True Grit: 1969 Version Vs. 2010

The gifted and versatile Joel and Ethan Coen take a major step toward mainstream (and more conventional) cinema with “True Grit,” their remake of the 1969 classic Western, directed by Henry Hathaway. 

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John Wayne had won his first and only Best Actor Oscar for playing Marshal Reuben J. (“Rooster”) Cogburn, and now Jeff Bridges, reprising this colorful and vivid part, should get an Oscar nomination; last year, Bridges won the Best Actor Oscar for playing another eccentric and alcoholic man, in “Crazy Heart.”
The Coens’ scenario is more faithful to the source material, the novel by Charles Portis, which was published  in 1968, in The Saturday Evening Post, as a serial novel. Laced with deadpan humor, defined by ruggedly individualistic characters, and imbued with richly and uniquely American themes, the novel centered on an unusually stalwart young girl seeking to avenge her father’s death with the aid of a washed-up, frontier lawman and a forthright Texas Ranger.

In 1969, the novel was intentionally (and compromisingly) reshaped as a star vehicle for John Wayne. Make no mistakes, this “True Grit” is no star vehicle for Jeff Bridges, even though he plays the lead and gives an impressively commanding and entertaining performance, if also one that’s a tad too broad
That said, for better or worse, this “True Grit” is not as great a picture as the Coens’ “No Country for Old Men,” which deservedly won the Best Picture Oscar in 2007. I say for better or worse, because “No Country for Old Men” a modern (and modernist) Western was relentlessly grim, but it was also a wonderful and poignant morality tale in purely cinematic terms, showing the Coens at the best of their form, exercising utmost control over each and every aspect of the production.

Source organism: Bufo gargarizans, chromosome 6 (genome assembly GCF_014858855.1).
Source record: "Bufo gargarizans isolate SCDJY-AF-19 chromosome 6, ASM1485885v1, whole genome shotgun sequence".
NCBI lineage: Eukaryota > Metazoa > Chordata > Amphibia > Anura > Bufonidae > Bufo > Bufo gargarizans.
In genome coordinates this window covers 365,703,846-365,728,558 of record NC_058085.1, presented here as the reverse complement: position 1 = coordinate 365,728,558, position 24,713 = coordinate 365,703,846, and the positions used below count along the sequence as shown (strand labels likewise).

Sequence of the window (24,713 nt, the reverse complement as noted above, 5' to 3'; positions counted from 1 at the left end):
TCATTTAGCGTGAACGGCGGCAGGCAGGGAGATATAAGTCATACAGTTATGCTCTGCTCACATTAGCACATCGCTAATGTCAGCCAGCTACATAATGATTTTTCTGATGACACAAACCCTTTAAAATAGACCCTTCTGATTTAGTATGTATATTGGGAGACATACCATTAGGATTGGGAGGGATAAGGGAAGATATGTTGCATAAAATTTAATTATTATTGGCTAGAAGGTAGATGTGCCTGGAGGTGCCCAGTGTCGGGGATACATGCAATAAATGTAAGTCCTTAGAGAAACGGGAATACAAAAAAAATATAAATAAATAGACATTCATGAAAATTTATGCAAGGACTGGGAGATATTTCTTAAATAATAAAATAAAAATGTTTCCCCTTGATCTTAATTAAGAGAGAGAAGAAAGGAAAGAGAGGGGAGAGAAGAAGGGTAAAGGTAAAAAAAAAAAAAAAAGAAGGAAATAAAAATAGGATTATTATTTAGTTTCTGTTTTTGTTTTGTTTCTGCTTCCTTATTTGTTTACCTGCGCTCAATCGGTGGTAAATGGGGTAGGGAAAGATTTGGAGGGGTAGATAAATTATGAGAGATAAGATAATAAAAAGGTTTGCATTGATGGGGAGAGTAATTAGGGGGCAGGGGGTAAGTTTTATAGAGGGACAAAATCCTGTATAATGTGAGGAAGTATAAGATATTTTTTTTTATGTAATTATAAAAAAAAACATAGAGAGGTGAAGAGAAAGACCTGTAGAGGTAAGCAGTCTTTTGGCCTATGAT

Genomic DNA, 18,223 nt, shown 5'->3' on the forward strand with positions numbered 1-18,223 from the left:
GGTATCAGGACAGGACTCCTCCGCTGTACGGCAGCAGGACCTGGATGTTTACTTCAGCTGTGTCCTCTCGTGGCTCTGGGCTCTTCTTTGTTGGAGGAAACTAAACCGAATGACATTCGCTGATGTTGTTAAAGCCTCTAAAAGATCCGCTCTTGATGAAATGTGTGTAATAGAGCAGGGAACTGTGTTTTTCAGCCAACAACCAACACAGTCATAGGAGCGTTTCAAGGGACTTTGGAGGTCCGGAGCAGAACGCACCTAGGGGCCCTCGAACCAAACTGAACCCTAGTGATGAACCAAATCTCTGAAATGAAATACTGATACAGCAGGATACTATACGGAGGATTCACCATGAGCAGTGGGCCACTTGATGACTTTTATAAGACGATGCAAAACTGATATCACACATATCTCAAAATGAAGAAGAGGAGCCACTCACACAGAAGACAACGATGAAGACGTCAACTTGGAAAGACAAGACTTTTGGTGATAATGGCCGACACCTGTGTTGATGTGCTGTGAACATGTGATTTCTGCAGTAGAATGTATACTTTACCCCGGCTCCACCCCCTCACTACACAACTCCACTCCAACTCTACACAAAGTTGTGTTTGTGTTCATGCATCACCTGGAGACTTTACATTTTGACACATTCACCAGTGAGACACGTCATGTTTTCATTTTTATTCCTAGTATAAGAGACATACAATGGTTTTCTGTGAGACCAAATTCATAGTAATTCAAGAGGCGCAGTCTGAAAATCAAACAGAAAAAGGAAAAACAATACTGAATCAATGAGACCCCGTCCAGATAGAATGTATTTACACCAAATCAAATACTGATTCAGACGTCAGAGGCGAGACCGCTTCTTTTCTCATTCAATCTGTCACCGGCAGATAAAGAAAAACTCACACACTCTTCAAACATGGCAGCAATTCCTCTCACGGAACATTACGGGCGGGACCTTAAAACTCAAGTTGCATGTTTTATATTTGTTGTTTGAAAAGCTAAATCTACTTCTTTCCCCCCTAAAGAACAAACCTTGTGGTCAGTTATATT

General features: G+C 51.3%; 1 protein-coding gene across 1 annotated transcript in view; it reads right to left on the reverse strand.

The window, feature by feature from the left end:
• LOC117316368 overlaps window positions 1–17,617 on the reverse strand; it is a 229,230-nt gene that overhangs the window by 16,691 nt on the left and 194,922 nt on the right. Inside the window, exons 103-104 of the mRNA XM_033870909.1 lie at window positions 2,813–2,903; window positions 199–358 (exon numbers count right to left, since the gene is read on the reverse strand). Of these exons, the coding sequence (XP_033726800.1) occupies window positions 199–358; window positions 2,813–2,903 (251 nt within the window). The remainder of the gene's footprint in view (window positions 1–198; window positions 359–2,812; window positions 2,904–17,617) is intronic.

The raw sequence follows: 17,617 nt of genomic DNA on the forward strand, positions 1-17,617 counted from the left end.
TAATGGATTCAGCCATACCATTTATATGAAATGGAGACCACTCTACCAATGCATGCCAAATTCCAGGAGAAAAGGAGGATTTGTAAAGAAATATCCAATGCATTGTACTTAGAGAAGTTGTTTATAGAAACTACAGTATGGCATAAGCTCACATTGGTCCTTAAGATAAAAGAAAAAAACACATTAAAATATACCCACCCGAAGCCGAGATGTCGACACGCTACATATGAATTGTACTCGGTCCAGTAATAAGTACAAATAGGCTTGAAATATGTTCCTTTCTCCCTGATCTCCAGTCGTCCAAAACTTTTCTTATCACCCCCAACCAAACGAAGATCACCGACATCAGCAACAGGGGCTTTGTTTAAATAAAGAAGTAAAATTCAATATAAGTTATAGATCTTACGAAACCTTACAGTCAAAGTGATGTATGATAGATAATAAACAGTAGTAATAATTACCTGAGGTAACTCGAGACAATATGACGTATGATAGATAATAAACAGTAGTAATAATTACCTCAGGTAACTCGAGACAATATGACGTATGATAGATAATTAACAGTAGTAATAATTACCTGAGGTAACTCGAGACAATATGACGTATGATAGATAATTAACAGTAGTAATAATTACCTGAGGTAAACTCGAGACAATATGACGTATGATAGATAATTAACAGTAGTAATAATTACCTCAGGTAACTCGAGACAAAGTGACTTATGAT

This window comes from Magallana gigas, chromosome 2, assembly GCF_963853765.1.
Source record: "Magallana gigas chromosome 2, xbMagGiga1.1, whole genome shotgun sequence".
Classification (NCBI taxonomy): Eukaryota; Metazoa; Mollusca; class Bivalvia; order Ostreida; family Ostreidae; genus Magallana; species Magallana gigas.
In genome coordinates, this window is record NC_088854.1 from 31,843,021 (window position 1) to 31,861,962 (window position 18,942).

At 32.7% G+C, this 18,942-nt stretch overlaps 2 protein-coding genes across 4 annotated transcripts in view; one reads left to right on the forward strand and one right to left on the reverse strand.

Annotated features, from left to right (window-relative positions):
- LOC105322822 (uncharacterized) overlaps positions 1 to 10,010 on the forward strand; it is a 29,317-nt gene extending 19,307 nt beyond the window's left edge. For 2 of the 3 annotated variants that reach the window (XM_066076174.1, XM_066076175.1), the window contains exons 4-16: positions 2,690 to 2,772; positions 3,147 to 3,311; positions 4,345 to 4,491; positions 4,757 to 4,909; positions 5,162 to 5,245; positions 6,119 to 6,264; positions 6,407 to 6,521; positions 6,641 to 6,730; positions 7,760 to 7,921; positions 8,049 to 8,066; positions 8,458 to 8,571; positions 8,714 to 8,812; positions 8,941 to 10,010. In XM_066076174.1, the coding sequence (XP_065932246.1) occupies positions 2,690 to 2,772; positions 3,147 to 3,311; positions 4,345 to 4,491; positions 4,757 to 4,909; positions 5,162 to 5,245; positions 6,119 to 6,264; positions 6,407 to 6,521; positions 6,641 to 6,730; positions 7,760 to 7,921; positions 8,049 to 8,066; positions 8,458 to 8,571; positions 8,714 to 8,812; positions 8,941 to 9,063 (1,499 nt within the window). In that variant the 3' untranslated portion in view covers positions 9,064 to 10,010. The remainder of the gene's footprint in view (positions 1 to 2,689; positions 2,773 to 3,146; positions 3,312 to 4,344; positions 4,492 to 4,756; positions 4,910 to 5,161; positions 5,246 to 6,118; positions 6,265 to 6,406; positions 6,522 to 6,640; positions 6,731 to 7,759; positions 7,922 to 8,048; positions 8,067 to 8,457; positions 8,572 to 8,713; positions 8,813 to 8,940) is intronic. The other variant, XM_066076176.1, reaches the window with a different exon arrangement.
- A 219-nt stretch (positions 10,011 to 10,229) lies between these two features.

No matter how you look at it, “True Grit” is essentially a genre film.  As such, it deviates from most of the films that the Coens have made.  Moreover, unlike former Coen films that were revisionist generic works (the neo-noir “Blood Simple” and the screwball comedy “The Hudsucker Proxy” are good examples), “True Grit” conforms perhaps out of necessity to the Western genre’s conventions and codes.  As a result, it feels less of a personal and idiosyncratic feature, when placed in the context of the rest of their film oeuvre.
One of the last pictures to be released this year, by Paramount on December 22, “True Grit” should have an intergenerational appeal to youngsters, and for a change youngsters of both genders, since the girl (and in many ways the protagonist, at least nominally) is wonderfully played by Hailee Steinfeld, who should get an Oscar nomination in the supporting league. But it should also attract older viewers, who belong to the age of the other members of the high-caliber cast, the aforementioned Jeff Bridges, Matt Damon, and Josh Brolin.
The PG-13 rating should broaden the appeal for a Coen movie, which usually merits R due to the foul lingo used by the characters and graphic violence, and while the dialogue in this film is rather wholesome, it does feature one or two strong and brutal violent scenes.
As usual, as co-writers and co-directors, the Coens pay greater attention to the socio-historical contexts of the tale, to recreating the physical locale more authentically, to matter of characterizations, and to visual style, which is sharp and pleasing at the same time.
There’s also significant difference between the two films in the framing of the saga, which in this version is more coherent and told consistently from the POV of the young girl. The voice-over narrated epilogue, in which we get to know what had happened to Cogburn and to Mattie as a grown-up woman after their fateful encounter is also new and poignant.
If I am partial to the John Wayne picture, it’s because I saw it as an impressionable adolescent, and as such, could never forget the climactic shoot-outs, in which the aging Wayne, right after a successful real-life bout with “the Big C,” was tall on the saddle, yelling “Fill your hand, you sonuvbitch!” while holding a cocked rifle and six-gun, gripping the reins between his teeth, and spurring his horse forward.
For those unfamiliar with the basic storyline: Mattie Ross is a bright, tough adolescent seeking to avenge her father’s murder by Tom Chaney (Josh Brolin in the role originally played by Jeff Corey).